- Keep the soil moist at all times during the hardening-off period. Dry air and spring breezes can result in rapid water loss. See our complete guide on hardened off plants.
3. Transplanting Pot to Soil in 10 Steps
If possible, transplant on a warm, overcast day in the early morning. This gives the plants a chance to settle into the soil without being instantly exposed to the intense midday sun.
- Check soil moisture. Test to see if your soil is too wet or too dry to dig. Soil should be moist but not soaking wet. Water deeply a day before working the soil. Soil that’s too dry pulls moisture out of plant roots and damages them.
- Use a rake to create a smooth and level surface.
- Dig a planting hole that’s a little bit bigger than the plant’s rootball and about as deep.
- Turn the pot upside down while supporting the soil side with your other hand, being careful not to crush or drop the plant. Tap the bottom of the pot to help the seedling out.
- Place the seedling in the planting hole at the same depth that it was growing in the pot. You should be able to cover the seedling with about ¼ inch of soil. Fill in with soil around the rootball.
- Gently tamp down the soil around the seedling so there’s good contact between the seedling’s roots and the soil.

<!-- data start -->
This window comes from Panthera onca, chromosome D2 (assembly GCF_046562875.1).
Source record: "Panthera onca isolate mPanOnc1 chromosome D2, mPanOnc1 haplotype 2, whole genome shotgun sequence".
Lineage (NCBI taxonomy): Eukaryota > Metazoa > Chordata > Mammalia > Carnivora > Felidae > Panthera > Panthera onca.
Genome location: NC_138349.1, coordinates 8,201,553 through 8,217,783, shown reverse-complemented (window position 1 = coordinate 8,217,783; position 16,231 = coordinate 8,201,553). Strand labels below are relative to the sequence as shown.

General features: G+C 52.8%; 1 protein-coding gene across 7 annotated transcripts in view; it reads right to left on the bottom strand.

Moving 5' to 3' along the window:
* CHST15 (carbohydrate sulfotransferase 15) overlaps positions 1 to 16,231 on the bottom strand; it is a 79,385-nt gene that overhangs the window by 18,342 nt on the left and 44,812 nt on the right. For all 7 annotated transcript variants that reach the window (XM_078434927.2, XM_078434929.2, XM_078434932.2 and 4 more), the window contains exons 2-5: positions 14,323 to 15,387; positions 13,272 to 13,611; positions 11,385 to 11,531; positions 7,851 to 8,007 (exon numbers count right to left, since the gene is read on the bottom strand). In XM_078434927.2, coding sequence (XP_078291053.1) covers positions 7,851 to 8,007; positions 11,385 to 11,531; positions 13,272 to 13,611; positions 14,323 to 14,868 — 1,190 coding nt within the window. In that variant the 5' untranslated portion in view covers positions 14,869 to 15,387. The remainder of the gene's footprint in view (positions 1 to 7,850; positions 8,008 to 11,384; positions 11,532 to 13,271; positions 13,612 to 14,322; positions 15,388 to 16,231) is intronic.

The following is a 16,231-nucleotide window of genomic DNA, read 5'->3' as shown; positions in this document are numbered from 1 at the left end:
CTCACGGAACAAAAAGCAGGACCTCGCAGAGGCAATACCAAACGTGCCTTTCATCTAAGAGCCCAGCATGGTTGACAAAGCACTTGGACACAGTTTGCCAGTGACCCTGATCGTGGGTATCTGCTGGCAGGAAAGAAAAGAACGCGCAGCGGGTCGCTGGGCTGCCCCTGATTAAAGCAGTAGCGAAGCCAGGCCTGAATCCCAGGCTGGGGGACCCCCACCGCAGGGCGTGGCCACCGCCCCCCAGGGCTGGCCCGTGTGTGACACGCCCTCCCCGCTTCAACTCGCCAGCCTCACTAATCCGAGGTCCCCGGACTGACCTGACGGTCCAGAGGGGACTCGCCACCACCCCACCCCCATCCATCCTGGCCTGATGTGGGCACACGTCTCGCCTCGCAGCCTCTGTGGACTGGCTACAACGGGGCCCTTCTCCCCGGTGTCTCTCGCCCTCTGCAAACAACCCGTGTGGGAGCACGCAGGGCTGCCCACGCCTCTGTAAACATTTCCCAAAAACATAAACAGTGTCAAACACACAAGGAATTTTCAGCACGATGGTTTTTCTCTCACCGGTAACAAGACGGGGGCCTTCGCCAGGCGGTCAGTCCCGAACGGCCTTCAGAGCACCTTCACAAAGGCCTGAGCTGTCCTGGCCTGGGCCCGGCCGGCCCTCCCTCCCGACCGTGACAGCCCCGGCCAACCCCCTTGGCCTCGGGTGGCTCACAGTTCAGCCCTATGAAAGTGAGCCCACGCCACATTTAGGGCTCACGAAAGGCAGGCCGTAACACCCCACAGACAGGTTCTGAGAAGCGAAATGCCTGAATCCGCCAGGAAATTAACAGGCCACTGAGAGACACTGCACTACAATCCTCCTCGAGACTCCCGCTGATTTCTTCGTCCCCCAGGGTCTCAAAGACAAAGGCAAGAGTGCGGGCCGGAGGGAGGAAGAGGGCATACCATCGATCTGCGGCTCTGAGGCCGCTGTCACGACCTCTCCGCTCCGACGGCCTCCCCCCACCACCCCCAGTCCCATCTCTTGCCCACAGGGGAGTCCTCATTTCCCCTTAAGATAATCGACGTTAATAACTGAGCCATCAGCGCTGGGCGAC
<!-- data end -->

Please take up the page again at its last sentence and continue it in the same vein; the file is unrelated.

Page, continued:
- Soak the soil around new seedlings immediately after transplanting in order to settle the roots, eliminate air pockets, and reduce the potential of transplant shock.
- A few days after transplanting, give each seedling a cup of a starter fertilizer to ensure that phosphorus—which promotes strong root development—is available in the root zone of new transplants. Mix two tablespoons of a 15-30-15 starter fertilizer into a gallon of water (one tablespoon for vining crops such as melons and cucumbers).
- If the season or your climate is particularly dry, spread mulch to reduce moisture loss.
- Watch the forecast for late spring frosts and plan to protect your plants accordingly. Cloches, cold frames, or sheets can be used to protect plants. Be sure to remove protective coverings in the morning.
After you transplant, keep the soil bed moist, never allowing it to dry out. Water gently with a watering can at the soil level (NOT from above). Until the plants are well estalished, water often enough (usually about once a day) so that the soil surface never dries out, but remains constantly moist.
How to Transplant: Step-by-Step Demonstration
Check out this video to learn how to take your seedlings from potting tray to garden plot, step by step.
Keep on Growing
Now that your young plants are in the ground, learn about their care for the rest of the season! See our library of 100+ plant Growing Guides for planting, growing, and harvesting all of your favorite crops and flowers.
Free Online Gardening Guides
Find more information on planting. Visit our complete Gardening for Everyone hub, where you’ll find a series of guides—all free! From selecting the right gardening spot to choosing the best vegetables to watering the right way, our Almanac gardening experts are excited to teach gardening to everyone.